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THEREBY HANGS A TALE- Stories of Curious Word Origins by Charles Earle Funk. PREFACE: THIS book is the outcome of a collection of material that has been slowly accumulating over the past thirty years or so, since the time when, under the guidance of the late Dr. Frank H. Vizetelly, I began to work as his associate in the editorial department of the Funk Wagnalls New Standard Dictionary. The ancestry of most of the words that we now use glibly or find in books or other cur rent literature, is prosaic. We can trace their lines of descent back to Old English, or Old French, or Latin, or Greek, or other ancient source, but beyond the bare bones supplied by etymologists, which indicate those sources, and the steps by which they became English words, the dictionaries tell us little f or there is little more that can be told. The ancient Roman or Greek, say, who may have been the first to use a word that has strayed on to us, perhaps could have told the story of its origin. It may have been picturesque, based upon some historic episode, like the word anecdote, it may have come from a tale in some older language, for the languages that we consider ancient were themselves based upon still more ancient sources, but that story, if any, cannot now be determined. Thus what we know about the origins of the great majority of the words In our present language can be found in an unabridged dictionary or in a work dealing with etymologies, such as that compiled by W. W. Skeat about seventy years ago, or the one more recently prepared by Ernest Weekley. But there are in our current language a number of fairly common words some old, some new which were born, or grew, or ac quired their meanings in an unusual manner. They came, as our language has, from all sources sources of which the dictionaries, for lack of space, can rarely supply more than a clue. These are the tales that I have been collecting and which are offered here. A number of them may be already familiar to some readers, such as the origin of tantalize, from the Greek legend of the punishment vm - meted out to Tantalus by the wrathful Zeus, or echo, from the fate of the perfidious nymph of that name. Such tales, though familiar to some, are included here for the benefit of those to whom they may be new. But I have found that few but scholars in the language know how the word clue, which was just used, acquired its present meaning that the Portuguese gave us coconut because, to their sailors in the sixteenth century, the nut resembled a coco, a grinning face that sylph was a coinage of that master charlatan or genius, depending upon the point of view, the sixteenth-century alchemist, Paracelsus that we owe our terms chapel and chaplain to the cloak or cape worn by the fourth-century monk, St. Martin that the name Easter was taken from a pagan goddess, and that the names of the days of the week denote dedication to ancient pagan gods. Whenever it has been possible, the stories are historical that is, for example, facts in the life of St. Martin are briefly stated to explain why his cloak was venerated the occasion for the coinage of sylph by Paracelsus is summarized a brief account tells why magenta commemorated a battle short sketches of the invasions of the Vandals and Tatars account for such words as vandal, tartar, and horde-, highly abridged biographies of such persons as the Scottish engineer, John L. McAdam, the Scottish chemist, Charles Macintosh, and others, tell why their names were adopted into the language an explanation is deduced why the French general, Martinet, became a byword in English, but not in French the historical circumstances that introduced the word nepotism are related, and so on, and so on... ... Read more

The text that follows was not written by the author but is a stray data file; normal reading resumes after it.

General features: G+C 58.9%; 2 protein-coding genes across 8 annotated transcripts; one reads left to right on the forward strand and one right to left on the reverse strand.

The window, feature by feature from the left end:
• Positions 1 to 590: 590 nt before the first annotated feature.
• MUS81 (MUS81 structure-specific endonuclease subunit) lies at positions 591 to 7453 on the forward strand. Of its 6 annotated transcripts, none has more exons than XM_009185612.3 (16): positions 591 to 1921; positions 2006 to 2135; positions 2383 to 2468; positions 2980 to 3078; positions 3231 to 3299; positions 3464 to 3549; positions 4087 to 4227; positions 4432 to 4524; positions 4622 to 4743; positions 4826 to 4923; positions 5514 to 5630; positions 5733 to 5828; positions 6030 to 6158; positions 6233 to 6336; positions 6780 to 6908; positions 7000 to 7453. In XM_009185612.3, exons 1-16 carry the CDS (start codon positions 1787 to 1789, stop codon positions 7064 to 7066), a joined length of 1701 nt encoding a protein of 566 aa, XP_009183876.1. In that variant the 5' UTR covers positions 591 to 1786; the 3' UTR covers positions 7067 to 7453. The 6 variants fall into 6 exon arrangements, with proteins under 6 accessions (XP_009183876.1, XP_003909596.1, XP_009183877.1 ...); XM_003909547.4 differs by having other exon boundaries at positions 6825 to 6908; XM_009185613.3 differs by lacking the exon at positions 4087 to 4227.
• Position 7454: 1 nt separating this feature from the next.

Customer Reviews (6)